Fleeting Joy

Fleeting Joy by Gladys MatarCollection of short stories that revealed the most delicate social and political dilemma in our Arabic daily life.

This book is published by Naufal publication house in Beirut.

 

Preview Fleeting Joy Here…

 

BOOK REVIEW

What is so remarkable about Gladys Matar’s “Fleeting Joy” is that common string she so brilliantly managed to thread through this collection of short stories. It is a string of bitterness and pain that seems to appear and then disappear, only to appear again, throughout this work. In her unique writing style, the author so excitingly managed to bring together a clever choice of words, a rare attention to small details, along with her unquenchable thirst for search and discovery.

TishreenShe enjoys a rare knack for diving into the deeper layers of the human psyche, probing it, breathing through it and consequently feeling its pains. In this collection of short stories, through her stark awareness of the conflicts, making up the human psyche, and her understanding of man’s true aspirations versus his brutal reality, Matar managed to embody, with superb creativity, the complexity of the intellectual and psychological contrasts and make them accessible to the reader. In doing so, Matar did not seek to force her own evaluation on to her reader, but instead, she left the door wide open for him/her to make his/her own judgment…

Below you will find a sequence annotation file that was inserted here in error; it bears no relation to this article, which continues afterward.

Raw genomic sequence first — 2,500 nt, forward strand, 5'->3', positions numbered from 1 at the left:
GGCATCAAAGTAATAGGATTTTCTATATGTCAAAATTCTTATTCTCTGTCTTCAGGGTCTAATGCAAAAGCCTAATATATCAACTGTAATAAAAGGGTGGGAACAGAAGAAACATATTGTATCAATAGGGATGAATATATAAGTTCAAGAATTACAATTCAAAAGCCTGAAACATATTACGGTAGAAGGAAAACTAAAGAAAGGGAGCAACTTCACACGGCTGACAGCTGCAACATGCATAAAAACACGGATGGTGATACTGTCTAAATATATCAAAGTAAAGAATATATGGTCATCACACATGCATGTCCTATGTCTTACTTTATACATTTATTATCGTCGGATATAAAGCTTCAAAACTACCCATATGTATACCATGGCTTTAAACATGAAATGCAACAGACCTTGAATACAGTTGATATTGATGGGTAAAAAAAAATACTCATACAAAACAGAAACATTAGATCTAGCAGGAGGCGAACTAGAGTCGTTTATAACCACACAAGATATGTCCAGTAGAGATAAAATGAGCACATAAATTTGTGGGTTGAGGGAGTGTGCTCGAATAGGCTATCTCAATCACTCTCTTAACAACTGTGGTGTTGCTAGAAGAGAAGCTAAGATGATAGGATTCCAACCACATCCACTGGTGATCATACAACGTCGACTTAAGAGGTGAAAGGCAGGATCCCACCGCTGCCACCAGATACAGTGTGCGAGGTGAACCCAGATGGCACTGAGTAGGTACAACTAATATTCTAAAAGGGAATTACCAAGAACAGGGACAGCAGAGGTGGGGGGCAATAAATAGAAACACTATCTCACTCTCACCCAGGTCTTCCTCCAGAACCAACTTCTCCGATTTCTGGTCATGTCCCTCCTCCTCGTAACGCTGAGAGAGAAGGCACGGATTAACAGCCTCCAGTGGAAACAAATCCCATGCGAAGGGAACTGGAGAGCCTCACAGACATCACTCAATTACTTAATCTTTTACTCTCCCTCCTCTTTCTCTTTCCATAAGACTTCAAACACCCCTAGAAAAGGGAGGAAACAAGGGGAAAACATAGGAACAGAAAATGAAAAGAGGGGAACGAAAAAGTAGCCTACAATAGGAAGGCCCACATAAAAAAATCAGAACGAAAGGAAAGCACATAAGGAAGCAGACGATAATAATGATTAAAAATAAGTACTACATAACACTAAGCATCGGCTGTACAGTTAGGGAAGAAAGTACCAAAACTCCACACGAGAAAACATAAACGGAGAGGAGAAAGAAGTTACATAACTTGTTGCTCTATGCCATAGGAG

In her short story collection “ Fleeting Joy” (page 90), Matar has managed to show the enormous ambivalence that existed between the inner moral fiber of (Rosa): The village singer, and her outer “shell”; and was able to build the events of the story upon it and according to it.

Although, Matar has paid much attention to emphasize the outward appearance of her main player, but through this emphasis, she managed to also give an accurate picture of what is taking place inside of her. “…it is pure illusion… the world is like a dying fish, thrown on a faraway, burning hot, sandy seashore… and Rosa is that fish hardened to lying about the hot seashores, outfitted with her clamorous anklets, long earrings and shinning jewelry… awaiting for “mad love” to show up…”  

Tishreen Newspaper– Damascus, Syria – 11 August 2001